Thanks to the votes of thousands of supporters, D.C.’s Carl Cox and Darin Henderson have won a prestigious national wedding contest. The couple will receive a wedding package from local vendors worth a jaw-dropping $100,000 that covers the rings, ceremony, reception and everything in between.
“They are an amazing couple,” said photographer Michael Kress, who launched Freedom2Wed to celebrate D.C.’s legalization of same-sex marriage. The online competition, which attracted more than 22,500 votes, turned out to be a close race among the six finalists.
Last week, event organizers ambushed Cox and Henderson at their home, Publishers Clearinghouse-style, to announce that they’d won. With Champagne and cupcakes in hand, Kress delivered the news to the somewhat shell-shocked pair—and captured it all on video.
“When they knocked on the door, I was expecting them to say, ‘congrats you came in second’ or something,” Cox said. “It still hasn’t sunk in yet.”
“It’s wonderful beyond words,” Henderson said. With the camera still rolling, they called their mothers — who had been working feverishly to gather votes on their behalf — to tell them the news.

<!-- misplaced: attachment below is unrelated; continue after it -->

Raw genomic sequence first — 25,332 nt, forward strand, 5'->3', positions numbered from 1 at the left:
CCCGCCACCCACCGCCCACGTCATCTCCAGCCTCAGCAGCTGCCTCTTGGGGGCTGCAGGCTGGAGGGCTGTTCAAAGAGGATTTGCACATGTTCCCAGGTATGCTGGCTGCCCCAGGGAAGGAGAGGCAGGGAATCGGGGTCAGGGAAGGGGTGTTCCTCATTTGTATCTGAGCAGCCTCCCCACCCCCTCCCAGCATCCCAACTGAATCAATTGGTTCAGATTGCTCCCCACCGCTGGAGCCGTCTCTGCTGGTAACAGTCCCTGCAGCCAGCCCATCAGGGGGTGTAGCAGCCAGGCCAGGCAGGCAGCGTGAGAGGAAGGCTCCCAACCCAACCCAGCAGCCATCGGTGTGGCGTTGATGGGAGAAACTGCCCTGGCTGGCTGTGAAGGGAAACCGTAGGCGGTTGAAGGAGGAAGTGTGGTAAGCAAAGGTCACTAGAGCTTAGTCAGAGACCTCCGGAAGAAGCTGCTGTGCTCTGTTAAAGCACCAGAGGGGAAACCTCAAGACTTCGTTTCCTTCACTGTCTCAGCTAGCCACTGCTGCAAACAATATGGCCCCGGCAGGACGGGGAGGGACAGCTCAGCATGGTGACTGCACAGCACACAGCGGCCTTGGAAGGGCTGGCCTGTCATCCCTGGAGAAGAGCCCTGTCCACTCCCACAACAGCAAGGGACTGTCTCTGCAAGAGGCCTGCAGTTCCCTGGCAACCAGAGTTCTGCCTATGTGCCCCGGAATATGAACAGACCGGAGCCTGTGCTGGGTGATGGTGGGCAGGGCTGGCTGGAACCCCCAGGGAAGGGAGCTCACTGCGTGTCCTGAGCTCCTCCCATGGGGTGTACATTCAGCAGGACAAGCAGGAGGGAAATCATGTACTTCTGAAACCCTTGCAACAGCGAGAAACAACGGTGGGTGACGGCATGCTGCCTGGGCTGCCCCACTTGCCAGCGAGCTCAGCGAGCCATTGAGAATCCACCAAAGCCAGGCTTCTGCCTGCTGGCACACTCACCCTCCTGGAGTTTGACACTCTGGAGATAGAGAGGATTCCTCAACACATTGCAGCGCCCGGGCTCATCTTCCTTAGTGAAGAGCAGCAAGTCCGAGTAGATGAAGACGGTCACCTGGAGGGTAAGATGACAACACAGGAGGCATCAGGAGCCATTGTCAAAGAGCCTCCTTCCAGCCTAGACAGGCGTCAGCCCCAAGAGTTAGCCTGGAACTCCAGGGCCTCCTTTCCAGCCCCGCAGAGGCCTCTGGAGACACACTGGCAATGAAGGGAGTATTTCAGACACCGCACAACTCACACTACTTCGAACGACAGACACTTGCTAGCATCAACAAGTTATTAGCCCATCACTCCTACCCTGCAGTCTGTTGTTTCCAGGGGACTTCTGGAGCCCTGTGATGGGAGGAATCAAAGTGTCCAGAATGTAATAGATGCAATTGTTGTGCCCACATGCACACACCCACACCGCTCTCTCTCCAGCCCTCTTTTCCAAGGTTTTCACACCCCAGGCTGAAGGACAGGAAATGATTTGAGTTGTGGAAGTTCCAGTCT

“Awww, my boys won,” an emotional Cherrie Henderson said, while on speakerphone.
Cox and Henderson told the Blade that in addition to that of their mothers, the support they’ve received from friends, coworkers, and even complete strangers has been “completely heartwarming.”
“We were floored that so many people offered to help,” Cox said.
To pull in last-minute votes, a large group of friends rallied at the 11th hour by spreading the word at local festivals and around the community. They set up tents, handed out cards, and asked whoever would listen to vote for the couple. Cox and Henderson even gathered support from fellow passengers and crewmembers during a cruise they went on in late September.
What’s been most surprising about the entire journey, the couple acknowledged, is the number of allies they gained who hadn’t always been supportive of gay marriage. “A lot of that had to do with stepping up to the plate and being so public about [being gay],” Henderson said, which came with the territory of the contest.
Now that the competition is officially over, Cox and Henderson are looking forward to kicking back and starting the fun part — the planning. Having been to their share of straight weddings, they hinted that they’re aiming for something a little more “quirky.”
Cox envisions an “eclectic” event that matches the “ying and yang” of their sometimes serious, sometimes silly personalities. “We would like it to be both comical and heartfelt,” he said.
The pair plans to hold the ceremony at the Metropolitan Community Church of D.C. and the reception at the Long View Gallery, one of the contest’s participating vendors.
Although the date hasn’t been set yet, Henderson hopes it can be scheduled for March 4 — the day of the couple’s five-year anniversary.
“That way, I’ll have one day to remember in my life, not two,” he said.
(Photo by Michael Key)